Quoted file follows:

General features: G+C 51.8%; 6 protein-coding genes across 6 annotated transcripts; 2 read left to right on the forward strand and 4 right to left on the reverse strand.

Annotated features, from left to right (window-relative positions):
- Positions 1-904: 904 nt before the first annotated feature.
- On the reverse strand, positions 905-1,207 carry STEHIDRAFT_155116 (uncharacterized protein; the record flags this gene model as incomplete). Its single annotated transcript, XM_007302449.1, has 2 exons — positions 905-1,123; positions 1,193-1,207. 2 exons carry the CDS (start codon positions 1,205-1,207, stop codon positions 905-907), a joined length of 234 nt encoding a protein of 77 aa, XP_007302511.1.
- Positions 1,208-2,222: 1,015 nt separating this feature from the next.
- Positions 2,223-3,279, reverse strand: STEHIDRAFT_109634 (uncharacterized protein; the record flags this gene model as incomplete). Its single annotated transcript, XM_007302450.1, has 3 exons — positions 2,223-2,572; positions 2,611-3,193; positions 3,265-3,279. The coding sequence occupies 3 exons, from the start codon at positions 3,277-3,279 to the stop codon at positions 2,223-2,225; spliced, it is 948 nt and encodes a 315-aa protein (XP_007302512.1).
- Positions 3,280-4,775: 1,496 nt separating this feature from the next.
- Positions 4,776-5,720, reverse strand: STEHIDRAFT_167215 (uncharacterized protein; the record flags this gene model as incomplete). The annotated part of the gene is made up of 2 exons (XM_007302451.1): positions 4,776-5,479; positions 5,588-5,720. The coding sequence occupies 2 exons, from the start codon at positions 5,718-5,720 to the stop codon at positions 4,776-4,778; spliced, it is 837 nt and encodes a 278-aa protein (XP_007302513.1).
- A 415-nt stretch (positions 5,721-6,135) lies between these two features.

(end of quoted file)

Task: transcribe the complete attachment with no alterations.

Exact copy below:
General features: G+C 51.8%; 6 protein-coding genes across 6 annotated transcripts; 2 read left to right on the forward strand and 4 right to left on the reverse strand.

Annotated features, from left to right (window-relative positions):
- Positions 1-904: 904 nt before the first annotated feature.
- On the reverse strand, positions 905-1,207 carry STEHIDRAFT_155116 (uncharacterized protein; the record flags this gene model as incomplete). Its single annotated transcript, XM_007302449.1, has 2 exons — positions 905-1,123; positions 1,193-1,207. 2 exons carry the CDS (start codon positions 1,205-1,207, stop codon positions 905-907), a joined length of 234 nt encoding a protein of 77 aa, XP_007302511.1.
- Positions 1,208-2,222: 1,015 nt separating this feature from the next.
- Positions 2,223-3,279, reverse strand: STEHIDRAFT_109634 (uncharacterized protein; the record flags this gene model as incomplete). Its single annotated transcript, XM_007302450.1, has 3 exons — positions 2,223-2,572; positions 2,611-3,193; positions 3,265-3,279. The coding sequence occupies 3 exons, from the start codon at positions 3,277-3,279 to the stop codon at positions 2,223-2,225; spliced, it is 948 nt and encodes a 315-aa protein (XP_007302512.1).
- Positions 3,280-4,775: 1,496 nt separating this feature from the next.
- Positions 4,776-5,720, reverse strand: STEHIDRAFT_167215 (uncharacterized protein; the record flags this gene model as incomplete). The annotated part of the gene is made up of 2 exons (XM_007302451.1): positions 4,776-5,479; positions 5,588-5,720. The coding sequence occupies 2 exons, from the start codon at positions 5,718-5,720 to the stop codon at positions 4,776-4,778; spliced, it is 837 nt and encodes a 278-aa protein (XP_007302513.1).
- A 415-nt stretch (positions 5,721-6,135) lies between these two features.